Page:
Plus, it's not as if Rondo is entering a situation in desperate need of his facilitating talents. The Mavericks have thrived with Monta Ellis serving as a ball-dominating guard (particularly late in games) with versatile players like Chandler Parsons, screeners like Tyson Chandler (and the departed Wright), and the sui generis Dirk Nowitzki forming a fantastic offensive unit with many options. Unfortunately, Rondo is another player that needs the ball to thrive, which calls into question exactly how he and Ellis will work together. The Mavericks were not quite in need of even more offensive options. Anyone who watched last spring's first-round series against the eventual champion San Antonio Spurs saw a team that could not be stopped in any one way.

On the other hand, finding reasons that this deal will go wrong would seem to give the Mavericks too little credit. The most obvious factor in their favor is that Rick Carlisle, his staff, and these players built this wonderful offensive machine in the first place, which bodes well for their ability to work other players into the mix and reform the attack to fit everyone's strengths. Stressing about Ellis's ability to play with another ball-dominating guard is also questionable — he thrived in his first years with the Golden State Warriors next to a fully-bearded Baron Davis and did just fine on offense as Stephen Curry came into his own several years ago. If Dallas already had plenty of options, then they now have the potential to become an offensive juggernaut, the sort of team that causes lovers of aesthetics and numbers alike to join hands and sing tributes in a state of euphoria.

It's also true that Rondo gives the Mavericks something they didn't have before — a potential elite defender on the perimeter. In fact, this is where the pairing with Ellis becomes a clear improvement. Monta has always struggled to defend superior offensive players, but Rondo can guard the West's top guards — James Harden, Russell Westbrook, Chris Paul, et al. — better than most while allowing his backcourt mate to focus on his offense. Even if the Mavs' offense gets worse, they will still have a top outfit in that area while vastly improving their defense. Their biggest worry in this deal might be finding someone who can replace the production of Wright, a very effective reserve who helps considerably when Chandler needs rest.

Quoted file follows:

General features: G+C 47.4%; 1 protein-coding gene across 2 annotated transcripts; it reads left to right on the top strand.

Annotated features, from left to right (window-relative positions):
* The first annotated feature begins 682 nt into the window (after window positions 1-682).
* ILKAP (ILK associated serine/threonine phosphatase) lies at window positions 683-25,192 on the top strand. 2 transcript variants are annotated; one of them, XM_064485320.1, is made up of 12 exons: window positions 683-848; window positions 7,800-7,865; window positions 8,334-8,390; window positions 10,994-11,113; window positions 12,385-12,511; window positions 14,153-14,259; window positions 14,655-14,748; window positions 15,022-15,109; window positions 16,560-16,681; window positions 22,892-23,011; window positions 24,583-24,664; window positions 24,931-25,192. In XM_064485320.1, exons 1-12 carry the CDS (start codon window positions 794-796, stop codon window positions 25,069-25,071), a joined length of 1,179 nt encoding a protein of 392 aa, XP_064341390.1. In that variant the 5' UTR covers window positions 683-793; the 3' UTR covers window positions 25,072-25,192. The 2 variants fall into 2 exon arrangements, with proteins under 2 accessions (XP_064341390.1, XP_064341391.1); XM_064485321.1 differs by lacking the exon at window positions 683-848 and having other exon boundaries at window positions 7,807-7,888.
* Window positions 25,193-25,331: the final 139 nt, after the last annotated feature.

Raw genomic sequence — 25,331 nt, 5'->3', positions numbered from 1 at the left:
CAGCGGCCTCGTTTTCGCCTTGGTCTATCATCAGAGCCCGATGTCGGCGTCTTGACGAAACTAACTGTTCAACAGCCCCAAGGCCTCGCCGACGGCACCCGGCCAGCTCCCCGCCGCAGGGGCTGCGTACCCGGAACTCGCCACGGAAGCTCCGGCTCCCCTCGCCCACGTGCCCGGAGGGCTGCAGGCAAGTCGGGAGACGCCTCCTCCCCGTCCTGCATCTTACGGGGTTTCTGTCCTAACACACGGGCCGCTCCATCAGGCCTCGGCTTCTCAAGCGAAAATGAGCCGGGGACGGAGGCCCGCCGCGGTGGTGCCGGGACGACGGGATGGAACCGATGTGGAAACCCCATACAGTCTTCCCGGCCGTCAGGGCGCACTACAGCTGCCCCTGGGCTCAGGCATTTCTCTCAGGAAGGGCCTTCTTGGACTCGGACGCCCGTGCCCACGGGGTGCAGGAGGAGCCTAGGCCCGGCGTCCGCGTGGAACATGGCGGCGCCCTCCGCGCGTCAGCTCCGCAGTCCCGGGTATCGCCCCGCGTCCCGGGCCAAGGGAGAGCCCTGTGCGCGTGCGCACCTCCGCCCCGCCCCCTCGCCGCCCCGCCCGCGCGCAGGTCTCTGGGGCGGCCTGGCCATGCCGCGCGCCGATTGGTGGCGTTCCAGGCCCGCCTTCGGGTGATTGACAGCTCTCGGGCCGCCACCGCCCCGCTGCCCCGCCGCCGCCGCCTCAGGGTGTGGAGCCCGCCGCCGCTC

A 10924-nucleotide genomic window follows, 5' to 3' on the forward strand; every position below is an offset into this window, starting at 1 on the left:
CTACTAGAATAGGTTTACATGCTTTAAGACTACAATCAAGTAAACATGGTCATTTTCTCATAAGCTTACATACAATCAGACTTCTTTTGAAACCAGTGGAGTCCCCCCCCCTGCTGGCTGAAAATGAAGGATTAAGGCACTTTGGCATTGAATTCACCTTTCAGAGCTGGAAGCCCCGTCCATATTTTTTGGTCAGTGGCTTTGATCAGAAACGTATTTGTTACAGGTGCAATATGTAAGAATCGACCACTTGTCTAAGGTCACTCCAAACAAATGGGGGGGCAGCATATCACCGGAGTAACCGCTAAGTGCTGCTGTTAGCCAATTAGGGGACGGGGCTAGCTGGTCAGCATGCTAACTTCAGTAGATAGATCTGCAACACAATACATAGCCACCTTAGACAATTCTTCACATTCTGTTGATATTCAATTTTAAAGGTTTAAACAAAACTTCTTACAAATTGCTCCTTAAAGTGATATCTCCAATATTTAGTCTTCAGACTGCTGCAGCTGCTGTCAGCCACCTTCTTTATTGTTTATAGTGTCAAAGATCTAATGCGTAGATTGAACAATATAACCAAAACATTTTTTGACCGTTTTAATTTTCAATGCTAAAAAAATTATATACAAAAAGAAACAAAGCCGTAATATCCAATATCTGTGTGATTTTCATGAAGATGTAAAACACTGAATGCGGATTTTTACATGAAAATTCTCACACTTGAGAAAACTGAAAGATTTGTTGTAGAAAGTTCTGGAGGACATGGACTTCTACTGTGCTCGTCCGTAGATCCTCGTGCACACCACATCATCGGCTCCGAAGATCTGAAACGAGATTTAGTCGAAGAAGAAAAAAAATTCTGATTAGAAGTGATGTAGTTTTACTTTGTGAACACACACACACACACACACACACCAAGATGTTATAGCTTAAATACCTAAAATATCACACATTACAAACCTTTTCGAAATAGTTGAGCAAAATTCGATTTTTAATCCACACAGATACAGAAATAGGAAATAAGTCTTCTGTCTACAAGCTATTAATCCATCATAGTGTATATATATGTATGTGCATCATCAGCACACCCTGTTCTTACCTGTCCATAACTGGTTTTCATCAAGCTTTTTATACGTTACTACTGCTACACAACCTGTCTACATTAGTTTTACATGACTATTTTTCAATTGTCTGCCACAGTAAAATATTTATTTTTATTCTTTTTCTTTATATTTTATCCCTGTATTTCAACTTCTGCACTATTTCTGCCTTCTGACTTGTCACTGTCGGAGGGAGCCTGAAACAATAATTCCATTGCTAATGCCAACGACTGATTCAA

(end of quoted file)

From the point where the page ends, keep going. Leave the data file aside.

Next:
Rondo is not a normal player by any means, so it can be difficult to project his role with a new team with especially high confidence. Yet he always injects his team with new possibilities, whether via his inversion of the court on offense, his versatility as a defender, or whichever extraterrestrial properties he imparts to his teammates by continued exposure to his existence. He is forever an enigma, but always a potential difference maker. The Mavericks clearly weren't content with being a fringe contender in the loaded West — they want to be a favorite. Rondo provides the best value of any player they could have added to get them to that level.

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Eric Freeman is a writer for Ball Don't Lie on Yahoo Sports. Have a tip? Email him at efreeman_ysports@yahoo.com or follow him on Twitter!